Jermy Brett in My Fair Lady (1964) and as Audrey Hepburn’s brother in War and Peace (1956) Bill Shirley & Mary Costa as Prince Phillip & Princess Aurora
English actor Jeremy Brett was cast as Nicolai, the brother of Audrey Hepburn’s character (Natasha) in War and Peace (1956), because producers felt her bore a strong facial resemblance to her. Jeremy was an accomplished horseman. In the film, if you look closely, you will notice that only he of all the stars is aboard a real horse. Audrey, Henry Fonda, Mel Ferrer and May Britt are all clearly mounted on mechanical ones. Brett was also in My Fair Lady (1964), this time as Audrey’s suitor Freddy Eynsford-Hill. His singing (‘On the Street Where You Live’) was dubbed by Bill Shirley, the same man who provided the vocals for Prince Phillip in the 1959 Disney feature Sleeping Beauty. Mary Costa provided the vocals for Princess Aurora.
Diane Lane and Amanda Plummer Christopher & Amanda Plummer Diane Lane
The 1981 western Cattle Annie and Little Britches is worth seeing, simply because it stars two actresses who would later go on to feature in some exceptional movies. Cattle Annie is played by 23 year-old Amanda Plummer (the daughter of Christopher Plummer of The Sound of Music fame). She would later play Honey Bunny in Pulp Fiction (1994). Little Britches is portrayed by 15 year-old Diane Lane whose future screen credits would include Lonesome Dove (1989), Unfaithful (2003) and Under the Tuscan Sun (2004). Interestingly, cast and crew were filming at John Wayne’s ranch in Durango, Mexico when they learned of his death in Los Angeles. They held a one-minute silence in his honour.
Alex Karras & Susan Clark Alex as Mongo in Blazing Saddles (1974) Susan in Coogan’s Bluff (1968)
The 1971 western Skin Game starred James Garner and Lou Gossett Jr and featured the lovely Susan Clark as Garner’s love interest. She also starred opposite Clint Eastwood in Coogan’s Bluff (1968) and fans of Porky’s (1981) will recall her playing the hooker Cherry Forever. For 32 years (until his death) she was married to former Hawkeyes champion footballer and minor movie star Alex Karras, a man who achieved legendary status as Mongo in Blazing Saddles (1974) when he punched out a horse!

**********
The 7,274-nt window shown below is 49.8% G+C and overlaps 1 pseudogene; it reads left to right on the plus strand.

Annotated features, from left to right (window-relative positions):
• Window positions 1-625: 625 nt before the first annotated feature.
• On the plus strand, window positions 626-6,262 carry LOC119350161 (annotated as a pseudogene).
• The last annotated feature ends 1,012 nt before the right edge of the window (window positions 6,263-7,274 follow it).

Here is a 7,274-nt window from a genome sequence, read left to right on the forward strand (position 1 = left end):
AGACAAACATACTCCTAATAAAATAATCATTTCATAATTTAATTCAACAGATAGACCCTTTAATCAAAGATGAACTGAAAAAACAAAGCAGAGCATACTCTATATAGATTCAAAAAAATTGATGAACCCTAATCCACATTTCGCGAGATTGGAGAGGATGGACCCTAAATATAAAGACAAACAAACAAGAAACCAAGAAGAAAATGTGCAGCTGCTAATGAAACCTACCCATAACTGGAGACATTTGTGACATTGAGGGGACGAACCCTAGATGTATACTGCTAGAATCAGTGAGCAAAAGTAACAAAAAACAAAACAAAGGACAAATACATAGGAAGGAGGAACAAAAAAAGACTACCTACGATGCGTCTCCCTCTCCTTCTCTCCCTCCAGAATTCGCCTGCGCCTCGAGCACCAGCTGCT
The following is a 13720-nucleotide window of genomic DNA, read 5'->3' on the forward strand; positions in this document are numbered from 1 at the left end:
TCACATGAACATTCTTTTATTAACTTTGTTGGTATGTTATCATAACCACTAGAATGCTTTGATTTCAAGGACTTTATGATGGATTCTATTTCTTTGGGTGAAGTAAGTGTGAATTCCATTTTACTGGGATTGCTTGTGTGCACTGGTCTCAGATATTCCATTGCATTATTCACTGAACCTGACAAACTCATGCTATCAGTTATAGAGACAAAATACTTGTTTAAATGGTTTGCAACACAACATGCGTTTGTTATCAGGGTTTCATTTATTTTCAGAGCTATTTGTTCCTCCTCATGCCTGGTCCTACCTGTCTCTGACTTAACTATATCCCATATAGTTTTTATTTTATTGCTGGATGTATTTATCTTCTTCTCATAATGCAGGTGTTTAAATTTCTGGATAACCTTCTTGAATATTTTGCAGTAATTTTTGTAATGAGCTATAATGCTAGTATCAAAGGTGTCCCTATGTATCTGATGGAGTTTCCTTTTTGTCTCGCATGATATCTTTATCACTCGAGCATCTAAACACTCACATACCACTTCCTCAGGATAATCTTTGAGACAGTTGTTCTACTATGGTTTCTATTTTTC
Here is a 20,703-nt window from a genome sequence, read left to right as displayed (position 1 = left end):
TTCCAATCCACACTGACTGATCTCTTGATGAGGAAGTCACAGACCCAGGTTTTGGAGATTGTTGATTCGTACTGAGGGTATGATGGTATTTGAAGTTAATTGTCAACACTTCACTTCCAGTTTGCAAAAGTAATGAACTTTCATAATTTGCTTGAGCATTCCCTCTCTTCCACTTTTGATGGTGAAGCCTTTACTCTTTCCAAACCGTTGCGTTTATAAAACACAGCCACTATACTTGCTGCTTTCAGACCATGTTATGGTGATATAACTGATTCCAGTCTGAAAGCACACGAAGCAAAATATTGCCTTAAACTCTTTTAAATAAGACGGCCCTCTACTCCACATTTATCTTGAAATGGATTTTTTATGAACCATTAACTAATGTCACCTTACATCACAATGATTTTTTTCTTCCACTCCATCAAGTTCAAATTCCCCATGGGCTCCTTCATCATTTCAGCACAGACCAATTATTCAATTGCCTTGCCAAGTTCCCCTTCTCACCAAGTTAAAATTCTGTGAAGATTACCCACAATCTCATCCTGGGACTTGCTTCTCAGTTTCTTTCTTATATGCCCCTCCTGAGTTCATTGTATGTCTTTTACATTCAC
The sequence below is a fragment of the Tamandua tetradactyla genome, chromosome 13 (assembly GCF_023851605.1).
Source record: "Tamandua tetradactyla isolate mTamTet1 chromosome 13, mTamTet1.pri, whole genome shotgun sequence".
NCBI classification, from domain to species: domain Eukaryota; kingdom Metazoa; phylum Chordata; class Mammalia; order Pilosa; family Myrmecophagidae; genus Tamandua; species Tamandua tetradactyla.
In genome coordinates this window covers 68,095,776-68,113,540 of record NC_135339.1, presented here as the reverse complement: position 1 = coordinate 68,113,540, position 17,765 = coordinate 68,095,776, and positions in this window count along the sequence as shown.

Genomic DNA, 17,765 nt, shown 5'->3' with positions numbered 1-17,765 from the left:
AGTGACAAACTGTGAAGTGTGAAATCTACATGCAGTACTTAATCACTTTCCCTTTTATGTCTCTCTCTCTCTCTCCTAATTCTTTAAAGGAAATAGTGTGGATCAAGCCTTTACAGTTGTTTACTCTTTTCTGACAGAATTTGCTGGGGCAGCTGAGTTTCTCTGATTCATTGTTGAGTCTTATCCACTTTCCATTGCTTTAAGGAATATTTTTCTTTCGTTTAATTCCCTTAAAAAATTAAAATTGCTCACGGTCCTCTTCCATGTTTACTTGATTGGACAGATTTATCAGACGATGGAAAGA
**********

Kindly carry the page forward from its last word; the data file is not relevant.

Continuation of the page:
Claudia Cardinale Gayle Garnett
The exquisite Claudia Cardinale was one of the stars in the successful 1963 film The Pink Panther. Part of her earthy sex appeal can be attributed to her rather deep voice and charming accent, yet it is not her voice we hear in the picture. Claudia’s Italian-French accent made her difficult to understand so New Zealander Gale Garnett dubbed her throughout. Miss Garnett enjoyed vocal success in 1964 when her own composition ‘We’ll Sing in the Sunshine’ made it to number 4 on Billboard in the United States.
In the 1983 feature The Right Stuff, there is a sequence in which the seven actors portraying the original seven Mercury astronauts were required to participate in a ‘lung capacity’ contest. Each man had to blow into his own individual tube and endeavour to keep toy balls suspended in the beaker. The actors themselves soon became highly competitive as each tried to outlast the others. Who do you think won? Of the seven only one (Dennis Quaid) was a non-smoker. And he outlasted the others because of this.
Charles Dance (Errol) & Greta Scacchi (Diana) in White Mischief (1987) Jock Broughton & his wife Diana the victim Lord Errol